UK Manufacturing Output , November 2023:  The Office for National Statistics (ONS) released the latest data on manufacturing output at the end of last week, just too late for our publishing schedules.  Although the headline shows month-on-month growth of +0.4% in November, the negative values in the two previous months mean that manufacturing output over the latest 3 months (September, October and November) was -1.9% lower than in the previous period (June, July and August) but still +1.3% higher than a year earlier.

The level of output in November was only 93.6% of its pre-pandemic peak – for the monthly series this is taken to be February 2020.  In the immediate recovery after the initial lockdowns, manufacturing output grew to more than its pre-pandemic peak but then fell back again through 2021 and most of 2022 before a modest upward trend in 2023.

In the latest 3-month period, the capital goods industries saw output fall by -1.7% compared to the previous block but the level was +7.0% higher than a year earlier;  this suggests a modest correction in a recovery phase, although we will see in a minute, there are a range of factors at work.  Output in November stood at 93.9% of its pre-pandemic level.

Turning to our 4 key industries, only the metal products group recorded an increase in output in the latest 3 months (+0.3%) but with a much stronger performance of +9.4% compared to the same 3-month block near the end of 2022.  Despite this medium-term growth, output of this group was only 86.7% of its pre-pandemic level.

The recovery in output for the automotive industry following the supply chain shortages appears to be ending with activity in the latest 3 months falling by -1.0% compared to the previous period while recording growth of +20.8% compared to the September to November period in 2022.  This recovery is further emphasized by noting that despite a fall in November, output of this industry still stood at 101.5% of its pre-pandemic level.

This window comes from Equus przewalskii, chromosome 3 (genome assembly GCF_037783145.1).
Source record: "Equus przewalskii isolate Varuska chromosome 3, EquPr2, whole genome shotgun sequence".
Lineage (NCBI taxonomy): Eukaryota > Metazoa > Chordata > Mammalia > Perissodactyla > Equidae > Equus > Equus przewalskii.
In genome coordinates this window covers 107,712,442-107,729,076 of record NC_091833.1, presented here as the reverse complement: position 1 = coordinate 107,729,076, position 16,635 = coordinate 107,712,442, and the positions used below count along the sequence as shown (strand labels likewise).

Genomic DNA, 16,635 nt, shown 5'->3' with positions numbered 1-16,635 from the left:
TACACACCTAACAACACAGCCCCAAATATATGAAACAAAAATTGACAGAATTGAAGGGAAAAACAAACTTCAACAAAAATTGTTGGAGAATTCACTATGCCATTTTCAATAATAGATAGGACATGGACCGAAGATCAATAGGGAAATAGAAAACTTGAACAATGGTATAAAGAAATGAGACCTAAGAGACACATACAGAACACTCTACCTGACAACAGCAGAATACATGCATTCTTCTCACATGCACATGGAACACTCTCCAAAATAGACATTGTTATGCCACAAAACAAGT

The aerospace industry may be back on its upward trend with a rise in output in November;  however, thanks to weakness in the two previous months, over the latest 3-month block, output fell by -0.2% compared to the previous period.  Despite this, it is still +5.3% higher than a year ago, although only at 75.1% of its pre-pandemic level.

Finally, the machinery (mechanical engineering) industry is the weakest performing at the moment.  In the latest 3-month period (September, October and November 2023) output fell by -6.0% compared to the previous period (June, July and August 2023) and was -3.9% lower than the same point last year (September, October and November 2022).  Output in November was only 82.0% of its pre-pandemic level.

You can download the ONS Statistical Bulletin from their web-site at (12 January) or request it from MTA;  we also have an analysis of the key industries which is available to members – please contact Geoff Noon ([email protected]) if you would like these charts.


UK GDP, November 2023:  The ONS uses the output data to produce the monthly estimate of GDP for the UK economy.  Following the fall of -0.3% in October, UK GDP rebounded by +0.3% in November but despite this it is estimated to have fallen in the latest 3 months (September, October and November) by -0.2% compared to the 3 months to August.  It will be a close call on the quarter as a whole with everything depending on the December figure, although identifying a recession also depends on no upward revision to the fall of -0.1% that was recorded in Q3.